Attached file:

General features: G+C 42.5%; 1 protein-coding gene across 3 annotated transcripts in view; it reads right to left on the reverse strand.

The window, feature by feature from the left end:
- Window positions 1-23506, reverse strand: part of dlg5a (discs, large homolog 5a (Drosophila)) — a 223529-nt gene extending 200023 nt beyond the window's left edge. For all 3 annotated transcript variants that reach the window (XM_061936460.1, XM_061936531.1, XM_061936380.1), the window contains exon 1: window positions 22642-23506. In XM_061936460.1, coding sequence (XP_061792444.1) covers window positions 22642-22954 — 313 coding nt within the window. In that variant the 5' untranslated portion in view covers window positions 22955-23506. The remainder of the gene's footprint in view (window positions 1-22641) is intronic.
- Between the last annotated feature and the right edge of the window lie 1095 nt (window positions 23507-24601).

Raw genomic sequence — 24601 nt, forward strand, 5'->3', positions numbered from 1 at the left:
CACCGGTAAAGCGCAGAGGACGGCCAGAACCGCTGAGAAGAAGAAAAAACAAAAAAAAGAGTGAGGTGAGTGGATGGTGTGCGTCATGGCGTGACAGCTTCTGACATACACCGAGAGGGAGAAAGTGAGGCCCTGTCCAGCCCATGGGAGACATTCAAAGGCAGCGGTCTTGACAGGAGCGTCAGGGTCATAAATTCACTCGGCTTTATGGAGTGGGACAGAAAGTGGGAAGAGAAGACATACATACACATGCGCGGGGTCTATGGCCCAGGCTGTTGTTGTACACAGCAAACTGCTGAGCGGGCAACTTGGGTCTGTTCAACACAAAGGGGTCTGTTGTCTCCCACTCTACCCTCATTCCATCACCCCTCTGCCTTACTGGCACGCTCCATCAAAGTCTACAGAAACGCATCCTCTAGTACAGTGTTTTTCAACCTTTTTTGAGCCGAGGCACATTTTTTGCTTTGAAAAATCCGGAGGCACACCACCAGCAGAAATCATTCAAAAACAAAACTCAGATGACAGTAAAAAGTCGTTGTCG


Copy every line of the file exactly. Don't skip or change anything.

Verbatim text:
General features: G+C 42.5%; 1 protein-coding gene across 3 annotated transcripts in view; it reads right to left on the reverse strand.

The window, feature by feature from the left end:
- Window positions 1-23506, reverse strand: part of dlg5a (discs, large homolog 5a (Drosophila)) — a 223529-nt gene extending 200023 nt beyond the window's left edge. For all 3 annotated transcript variants that reach the window (XM_061936460.1, XM_061936531.1, XM_061936380.1), the window contains exon 1: window positions 22642-23506. In XM_061936460.1, coding sequence (XP_061792444.1) covers window positions 22642-22954 — 313 coding nt within the window. In that variant the 5' untranslated portion in view covers window positions 22955-23506. The remainder of the gene's footprint in view (window positions 1-22641) is intronic.
- Between the last annotated feature and the right edge of the window lie 1095 nt (window positions 23507-24601).

Raw genomic sequence — 24601 nt, forward strand, 5'->3', positions numbered from 1 at the left:
CACCGGTAAAGCGCAGAGGACGGCCAGAACCGCTGAGAAGAAGAAAAAACAAAAAAAAGAGTGAGGTGAGTGGATGGTGTGCGTCATGGCGTGACAGCTTCTGACATACACCGAGAGGGAGAAAGTGAGGCCCTGTCCAGCCCATGGGAGACATTCAAAGGCAGCGGTCTTGACAGGAGCGTCAGGGTCATAAATTCACTCGGCTTTATGGAGTGGGACAGAAAGTGGGAAGAGAAGACATACATACACATGCGCGGGGTCTATGGCCCAGGCTGTTGTTGTACACAGCAAACTGCTGAGCGGGCAACTTGGGTCTGTTCAACACAAAGGGGTCTGTTGTCTCCCACTCTACCCTCATTCCATCACCCCTCTGCCTTACTGGCACGCTCCATCAAAGTCTACAGAAACGCATCCTCTAGTACAGTGTTTTTCAACCTTTTTTGAGCCGAGGCACATTTTTTGCTTTGAAAAATCCGGAGGCACACCACCAGCAGAAATCATTCAAAAACAAAACTCAGATGACAGTAAAAAGTCGTTGTCG